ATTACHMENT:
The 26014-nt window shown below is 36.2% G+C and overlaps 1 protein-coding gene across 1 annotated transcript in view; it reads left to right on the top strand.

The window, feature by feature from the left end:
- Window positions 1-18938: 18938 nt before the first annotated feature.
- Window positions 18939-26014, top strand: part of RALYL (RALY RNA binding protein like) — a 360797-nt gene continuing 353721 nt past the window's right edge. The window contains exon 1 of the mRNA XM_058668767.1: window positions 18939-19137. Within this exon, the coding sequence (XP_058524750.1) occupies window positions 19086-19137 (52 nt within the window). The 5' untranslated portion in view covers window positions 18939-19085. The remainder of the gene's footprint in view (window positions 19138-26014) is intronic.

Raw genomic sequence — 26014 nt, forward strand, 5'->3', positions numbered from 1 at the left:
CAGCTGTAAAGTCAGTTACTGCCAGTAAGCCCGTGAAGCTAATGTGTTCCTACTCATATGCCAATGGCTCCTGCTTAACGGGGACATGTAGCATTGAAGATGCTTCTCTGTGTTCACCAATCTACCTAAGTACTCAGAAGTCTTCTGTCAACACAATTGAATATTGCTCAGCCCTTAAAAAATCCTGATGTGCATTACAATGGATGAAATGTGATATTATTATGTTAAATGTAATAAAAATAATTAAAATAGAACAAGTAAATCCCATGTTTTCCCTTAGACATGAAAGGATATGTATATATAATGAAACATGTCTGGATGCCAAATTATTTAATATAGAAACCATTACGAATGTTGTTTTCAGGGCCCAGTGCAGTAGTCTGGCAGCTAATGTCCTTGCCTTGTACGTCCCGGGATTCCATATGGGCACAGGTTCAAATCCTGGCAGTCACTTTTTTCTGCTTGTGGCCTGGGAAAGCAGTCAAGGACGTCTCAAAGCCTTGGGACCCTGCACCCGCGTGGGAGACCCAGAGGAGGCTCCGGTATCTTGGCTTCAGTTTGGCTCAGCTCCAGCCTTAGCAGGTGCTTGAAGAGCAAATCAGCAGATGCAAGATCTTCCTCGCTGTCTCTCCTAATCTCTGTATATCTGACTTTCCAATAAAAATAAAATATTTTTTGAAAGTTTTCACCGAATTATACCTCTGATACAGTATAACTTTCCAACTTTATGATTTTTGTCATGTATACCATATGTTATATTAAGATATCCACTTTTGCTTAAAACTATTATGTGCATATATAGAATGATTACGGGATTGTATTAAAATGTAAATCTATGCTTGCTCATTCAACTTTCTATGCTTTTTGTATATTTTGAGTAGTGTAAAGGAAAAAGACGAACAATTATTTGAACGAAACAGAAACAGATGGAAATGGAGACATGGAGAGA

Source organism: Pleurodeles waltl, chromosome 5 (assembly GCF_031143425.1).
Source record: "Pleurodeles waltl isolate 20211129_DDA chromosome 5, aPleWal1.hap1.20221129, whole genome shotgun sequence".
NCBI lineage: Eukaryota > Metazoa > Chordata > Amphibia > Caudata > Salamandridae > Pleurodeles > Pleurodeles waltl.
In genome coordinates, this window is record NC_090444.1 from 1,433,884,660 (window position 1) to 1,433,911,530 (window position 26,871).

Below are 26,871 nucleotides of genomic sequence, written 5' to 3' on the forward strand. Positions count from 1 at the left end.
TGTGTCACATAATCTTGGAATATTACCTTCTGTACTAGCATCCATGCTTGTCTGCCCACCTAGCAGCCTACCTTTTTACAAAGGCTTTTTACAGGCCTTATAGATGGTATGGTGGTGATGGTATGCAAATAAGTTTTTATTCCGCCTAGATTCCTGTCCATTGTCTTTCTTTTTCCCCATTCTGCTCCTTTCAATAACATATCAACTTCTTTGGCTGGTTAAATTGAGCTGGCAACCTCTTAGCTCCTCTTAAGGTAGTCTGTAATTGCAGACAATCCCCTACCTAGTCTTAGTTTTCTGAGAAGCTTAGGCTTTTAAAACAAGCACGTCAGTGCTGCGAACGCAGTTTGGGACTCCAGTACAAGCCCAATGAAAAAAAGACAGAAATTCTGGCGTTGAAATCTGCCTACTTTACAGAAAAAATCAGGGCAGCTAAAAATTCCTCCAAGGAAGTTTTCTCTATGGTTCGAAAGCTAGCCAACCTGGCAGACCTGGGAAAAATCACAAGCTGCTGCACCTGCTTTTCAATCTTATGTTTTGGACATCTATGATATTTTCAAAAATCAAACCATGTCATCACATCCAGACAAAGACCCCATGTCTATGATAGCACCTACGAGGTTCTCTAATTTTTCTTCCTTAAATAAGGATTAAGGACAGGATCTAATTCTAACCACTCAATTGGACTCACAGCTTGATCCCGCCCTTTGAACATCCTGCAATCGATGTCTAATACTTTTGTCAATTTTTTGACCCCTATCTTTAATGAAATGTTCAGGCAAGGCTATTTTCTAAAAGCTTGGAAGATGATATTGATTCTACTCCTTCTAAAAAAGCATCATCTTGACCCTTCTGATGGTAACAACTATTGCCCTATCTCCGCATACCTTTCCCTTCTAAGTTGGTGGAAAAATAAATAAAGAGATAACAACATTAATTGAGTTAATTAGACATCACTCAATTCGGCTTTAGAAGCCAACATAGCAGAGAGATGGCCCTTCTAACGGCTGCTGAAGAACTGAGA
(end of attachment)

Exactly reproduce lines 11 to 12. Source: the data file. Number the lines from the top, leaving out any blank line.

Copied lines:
Below are 26,871 nucleotides of genomic sequence, written 5' to 3' on the forward strand. Positions count from 1 at the left end.
TGTGTCACATAATCTTGGAATATTACCTTCTGTACTAGCATCCATGCTTGTCTGCCCACCTAGCAGCCTACCTTTTTACAAAGGCTTTTTACAGGCCTTATAGATGGTATGGTGGTGATGGTATGCAAATAAGTTTTTATTCCGCCTAGATTCCTGTCCATTGTCTTTCTTTTTCCCCATTCTGCTCCTTTCAATAACATATCAACTTCTTTGGCTGGTTAAATTGAGCTGGCAACCTCTTAGCTCCTCTTAAGGTAGTCTGTAATTGCAGACAATCCCCTACCTAGTCTTAGTTTTCTGAGAAGCTTAGGCTTTTAAAACAAGCACGTCAGTGCTGCGAACGCAGTTTGGGACTCCAGTACAAGCCCAATGAAAAAAAGACAGAAATTCTGGCGTTGAAATCTGCCTACTTTACAGAAAAAATCAGGGCAGCTAAAAATTCCTCCAAGGAAGTTTTCTCTATGGTTCGAAAGCTAGCCAACCTGGCAGACCTGGGAAAAATCACAAGCTGCTGCACCTGCTTTTCAATCTTATGTTTTGGACATCTATGATATTTTCAAAAATCAAACCATGTCATCACATCCAGACAAAGACCCCATGTCTATGATAGCACCTACGAGGTTCTCTAATTTTTCTTCCTTAAATAAGGATTAAGGACAGGATCTAATTCTAACCACTCAATTGGACTCACAGCTTGATCCCGCCCTTTGAACATCCTGCAATCGATGTCTAATACTTTTGTCAATTTTTTGACCCCTATCTTTAATGAAATGTTCAGGCAAGGCTATTTTCTAAAAGCTTGGAAGATGATATTGATTCTACTCCTTCTAAAAAAGCATCATCTTGACCCTTCTGATGGTAACAACTATTGCCCTATCTCCGCATACCTTTCCCTTCTAAGTTGGTGGAAAAATAAATAAAGAGATAACAACATTAATTGAGTTAATTAGACATCACTCAATTCGGCTTTAGAAGCCAACATAGCAGAGAGATGGCCCTTCTAACGGCTGCTGAAGAACTGAGA